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New school BUS program announced

With the waning days of summer comes the clatter of children returning to school. For many students the journey to the halls of academe is made via school bus. The increased presence of school buses on our streets reminds us to slow down and be more watchful anywhere students and roadways come together.

Doubling down on failure

When President Obama announced in 2011 the withdrawal of all U.S. troops from Iraq, he was sanguine about that nation’s future. U.S. soldiers could be “proud of their success,” he said, and he was “confident” that Iraqis would “build a future worthy of their history as a cradle of civilization.”

Obama should seize the moment in Ferguson to lead on race

Once upon a time, there was a man who gave moving and important speeches about race. He was careful to respect history, to call out injustice, to acknowledge competing anxieties — and, crucially, to elucidate a path forward. His speeches touched Americans of every color and background and gave them hope that it is possible to make progress in their great national project of creating a more just and equal society.

Ebola threat demands attention

The Ebola virus outbreak in West Africa has seized the world’s attention like a summer horror movie. The images of a terrible disease without a cure have surged across news and social media. Late last week, a spokesman for the World Health Organization (WHO) said the scope of the outbreak appears to have been “vastly underestimated.” Tantalizing reports of experimental drugs have raised hopes and then deflated them. The drugs are not only unproven, but they also don’t yet exist in more than a tiny quantity.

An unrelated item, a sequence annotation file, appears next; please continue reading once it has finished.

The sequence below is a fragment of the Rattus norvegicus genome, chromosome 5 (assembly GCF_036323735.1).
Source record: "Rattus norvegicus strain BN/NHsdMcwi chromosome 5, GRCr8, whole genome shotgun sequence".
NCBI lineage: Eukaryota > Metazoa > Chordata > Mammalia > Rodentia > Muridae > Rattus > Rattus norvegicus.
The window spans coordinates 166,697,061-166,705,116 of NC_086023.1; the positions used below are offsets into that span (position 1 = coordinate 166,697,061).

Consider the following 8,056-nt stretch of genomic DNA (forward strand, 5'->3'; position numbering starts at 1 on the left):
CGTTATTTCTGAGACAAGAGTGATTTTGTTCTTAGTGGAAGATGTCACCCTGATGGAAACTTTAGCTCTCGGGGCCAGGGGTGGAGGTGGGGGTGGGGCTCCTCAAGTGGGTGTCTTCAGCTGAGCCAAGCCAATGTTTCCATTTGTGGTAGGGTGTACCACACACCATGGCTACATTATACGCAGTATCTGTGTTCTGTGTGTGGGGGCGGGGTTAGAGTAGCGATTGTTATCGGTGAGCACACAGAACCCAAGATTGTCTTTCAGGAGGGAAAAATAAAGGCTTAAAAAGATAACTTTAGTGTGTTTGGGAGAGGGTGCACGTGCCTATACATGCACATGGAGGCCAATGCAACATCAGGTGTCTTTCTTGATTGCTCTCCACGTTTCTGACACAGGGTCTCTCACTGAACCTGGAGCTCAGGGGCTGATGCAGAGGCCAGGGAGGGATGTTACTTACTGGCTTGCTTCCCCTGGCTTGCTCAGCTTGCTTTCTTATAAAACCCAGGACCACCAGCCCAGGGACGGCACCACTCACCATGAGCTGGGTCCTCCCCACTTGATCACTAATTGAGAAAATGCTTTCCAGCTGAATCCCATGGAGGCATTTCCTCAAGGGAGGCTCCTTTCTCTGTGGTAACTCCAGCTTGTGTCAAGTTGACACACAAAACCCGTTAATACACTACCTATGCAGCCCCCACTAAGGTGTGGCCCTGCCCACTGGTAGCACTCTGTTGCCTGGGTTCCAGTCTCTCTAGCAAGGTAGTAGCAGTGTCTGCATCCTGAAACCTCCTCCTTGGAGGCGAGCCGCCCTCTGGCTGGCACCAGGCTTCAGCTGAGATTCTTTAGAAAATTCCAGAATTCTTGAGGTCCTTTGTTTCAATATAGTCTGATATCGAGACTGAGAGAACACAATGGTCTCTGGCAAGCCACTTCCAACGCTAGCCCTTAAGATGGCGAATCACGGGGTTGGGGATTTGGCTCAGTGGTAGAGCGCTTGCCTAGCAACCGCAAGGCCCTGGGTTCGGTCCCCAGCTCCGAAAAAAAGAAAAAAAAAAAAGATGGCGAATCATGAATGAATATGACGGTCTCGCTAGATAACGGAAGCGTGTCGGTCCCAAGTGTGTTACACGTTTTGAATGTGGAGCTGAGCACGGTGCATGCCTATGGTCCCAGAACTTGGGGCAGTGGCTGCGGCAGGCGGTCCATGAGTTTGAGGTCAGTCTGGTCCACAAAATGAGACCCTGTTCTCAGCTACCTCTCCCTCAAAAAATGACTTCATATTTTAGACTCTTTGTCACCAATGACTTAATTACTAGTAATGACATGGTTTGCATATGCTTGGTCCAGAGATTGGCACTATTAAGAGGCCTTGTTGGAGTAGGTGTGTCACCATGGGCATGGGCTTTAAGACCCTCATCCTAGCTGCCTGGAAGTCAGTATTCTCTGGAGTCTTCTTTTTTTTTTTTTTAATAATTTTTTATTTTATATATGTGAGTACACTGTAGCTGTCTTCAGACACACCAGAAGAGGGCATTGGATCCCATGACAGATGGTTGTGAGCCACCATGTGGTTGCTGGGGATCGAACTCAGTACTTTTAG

Slow justice for the killing fields

As has been widely reported, a Cambodian court recently found the two most senior surviving leaders of the Khmer Rouge regime guilty of crimes against humanity and sentenced them to life in prison. The Khmer Rouge brutalized Cambodia from 1975 to 1979 and is thought to be responsible for the deaths of 1.7 million people.

Iraq’s descent

Iraq’s best days in the past decade have been its elections, and somewhat surprisingly, Wednesday was one of them. Though the country is sliding into civil war — the United Nations reported that 750 people were killed by political violence in April — about 12 million people went to the polls to vote in the first parliamentary elections held without the presence of U.S. troops. The turnout, a reported 58 percent, was higher than in most U.S. presidential elections. Iraqis remain eager to practice democracy, even if their rulers are not.

Droning on about technology

Over the last year the Federal Aviation Administration has received a lot of criticism for its rules prohibiting the commercial use of unmanned aerial vehicles (UAVs) more commonly known as “drones.” On one side of the debate are corporate interests (namely Amazon.com) who see the technology as part of an untapped delivery modality and journalists who see drone use as a matter of First Amendment expression. On the other is the privacy lobby. Those in this corner are exemplified by the likes of the American Civil Liberties Union and Sen. Rand Paul.